Leishmania major: a clone with low virulence for BALB/c mice elicits a Th1 type response and protects against infection with a highly virulent clone

J Li, T J Nolan, J P Farrell
Experimental Parasitology 1997, 87 (1): 47-57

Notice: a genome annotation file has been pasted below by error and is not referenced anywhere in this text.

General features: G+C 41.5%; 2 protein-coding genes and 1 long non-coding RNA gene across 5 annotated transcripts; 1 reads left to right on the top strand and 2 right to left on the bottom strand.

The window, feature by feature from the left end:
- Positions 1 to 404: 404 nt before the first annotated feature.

BALB/c mice are highly susceptible to infection with Leishmania major and generally develop a severe, nonhealing form of disease following parasite inoculation. As opposed to protective Th1 type immune responses which develop in resistant strains of mice, BALB/c mice develop predominant Th2 type responses characterized by the production of high levels of IL-4, but only low levels of IFN-gamma. However, BALB/c mice will develop resistance and Th1 type responses following the inoculation of very low numbers of L. major promastigotes. In this study, we have examined the effects of parasite virulence on the immune response and disease phenotype in susceptible BALB/c mice. Two clones of L. major were isolated which differed with respect to their in vitro growth rates as promastigotes and their virulence for mice. One rapidly growing clone, L.m.F1, was highly virulent in BALB/c mice and produced nonhealing infections characterized by predominant Th2 type responses. In contrast, a slow-growing clone, L.m.S2, was less virulent in BALB/c mice and produced self-healing infections at parasite doses equivalent to those which produced progressive disease with the more virulent clone. Mice which healed infections with the L.m.S2 clone developed responses characterized by elevated production of IFN-gamma and were resistant to a challenge infection with the virulent L.m.F1 clone. These results suggest that the virulence of individual parasite clones may influence both the course of disease and the phenotype of the immune response which develops during infection.

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